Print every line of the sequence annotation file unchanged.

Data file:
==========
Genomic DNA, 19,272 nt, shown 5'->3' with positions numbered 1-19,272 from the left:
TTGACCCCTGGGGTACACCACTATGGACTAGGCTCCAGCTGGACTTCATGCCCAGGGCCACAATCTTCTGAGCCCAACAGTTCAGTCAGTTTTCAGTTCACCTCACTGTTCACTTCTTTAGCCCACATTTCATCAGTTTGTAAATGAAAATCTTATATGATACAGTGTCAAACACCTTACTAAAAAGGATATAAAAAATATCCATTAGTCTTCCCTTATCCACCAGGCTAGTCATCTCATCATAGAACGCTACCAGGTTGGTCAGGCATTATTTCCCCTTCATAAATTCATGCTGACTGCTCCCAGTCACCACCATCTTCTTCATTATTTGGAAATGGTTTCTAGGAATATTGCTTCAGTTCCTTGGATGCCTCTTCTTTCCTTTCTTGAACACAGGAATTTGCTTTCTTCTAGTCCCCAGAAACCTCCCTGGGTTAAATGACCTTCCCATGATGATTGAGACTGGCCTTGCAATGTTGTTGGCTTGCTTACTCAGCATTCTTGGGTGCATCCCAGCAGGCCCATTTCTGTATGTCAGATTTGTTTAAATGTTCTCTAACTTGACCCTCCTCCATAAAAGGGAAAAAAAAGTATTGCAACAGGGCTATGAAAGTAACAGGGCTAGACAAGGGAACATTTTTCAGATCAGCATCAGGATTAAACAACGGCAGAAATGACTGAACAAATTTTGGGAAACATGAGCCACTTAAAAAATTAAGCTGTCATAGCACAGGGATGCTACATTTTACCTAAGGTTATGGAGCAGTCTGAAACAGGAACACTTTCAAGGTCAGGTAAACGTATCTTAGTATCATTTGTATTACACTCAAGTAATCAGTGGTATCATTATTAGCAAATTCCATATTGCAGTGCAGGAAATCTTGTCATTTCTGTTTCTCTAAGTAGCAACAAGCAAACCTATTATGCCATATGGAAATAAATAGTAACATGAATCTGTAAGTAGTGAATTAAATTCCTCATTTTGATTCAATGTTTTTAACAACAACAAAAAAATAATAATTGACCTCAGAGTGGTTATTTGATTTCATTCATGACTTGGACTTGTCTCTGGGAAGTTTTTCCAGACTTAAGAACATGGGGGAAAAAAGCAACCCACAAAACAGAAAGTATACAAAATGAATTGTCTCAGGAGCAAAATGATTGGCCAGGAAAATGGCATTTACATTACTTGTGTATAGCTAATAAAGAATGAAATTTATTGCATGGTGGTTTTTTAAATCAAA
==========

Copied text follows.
Genomic DNA, 19,272 nt, shown 5'->3' with positions numbered 1-19,272 from the left:
TTGACCCCTGGGGTACACCACTATGGACTAGGCTCCAGCTGGACTTCATGCCCAGGGCCACAATCTTCTGAGCCCAACAGTTCAGTCAGTTTTCAGTTCACCTCACTGTTCACTTCTTTAGCCCACATTTCATCAGTTTGTAAATGAAAATCTTATATGATACAGTGTCAAACACCTTACTAAAAAGGATATAAAAAATATCCATTAGTCTTCCCTTATCCACCAGGCTAGTCATCTCATCATAGAACGCTACCAGGTTGGTCAGGCATTATTTCCCCTTCATAAATTCATGCTGACTGCTCCCAGTCACCACCATCTTCTTCATTATTTGGAAATGGTTTCTAGGAATATTGCTTCAGTTCCTTGGATGCCTCTTCTTTCCTTTCTTGAACACAGGAATTTGCTTTCTTCTAGTCCCCAGAAACCTCCCTGGGTTAAATGACCTTCCCATGATGATTGAGACTGGCCTTGCAATGTTGTTGGCTTGCTTACTCAGCATTCTTGGGTGCATCCCAGCAGGCCCATTTCTGTATGTCAGATTTGTTTAAATGTTCTCTAACTTGACCCTCCTCCATAAAAGGGAAAAAAAAGTATTGCAACAGGGCTATGAAAGTAACAGGGCTAGACAAGGGAACATTTTTCAGATCAGCATCAGGATTAAACAACGGCAGAAATGACTGAACAAATTTTGGGAAACATGAGCCACTTAAAAAATTAAGCTGTCATAGCACAGGGATGCTACATTTTACCTAAGGTTATGGAGCAGTCTGAAACAGGAACACTTTCAAGGTCAGGTAAACGTATCTTAGTATCATTTGTATTACACTCAAGTAATCAGTGGTATCATTATTAGCAAATTCCATATTGCAGTGCAGGAAATCTTGTCATTTCTGTTTCTCTAAGTAGCAACAAGCAAACCTATTATGCCATATGGAAATAAATAGTAACATGAATCTGTAAGTAGTGAATTAAATTCCTCATTTTGATTCAATGTTTTTAACAACAACAAAAAAATAATAATTGACCTCAGAGTGGTTATTTGATTTCATTCATGACTTGGACTTGTCTCTGGGAAGTTTTTCCAGACTTAAGAACATGGGGGAAAAAAGCAACCCACAAAACAGAAAGTATACAAAATGAATTGTCTCAGGAGCAAAATGATTGGCCAGGAAAATGGCATTTACATTACTTGTGTATAGCTAATAAAGAATGAAATTTATTGCATGGTGGTTTTTTAAATCAAA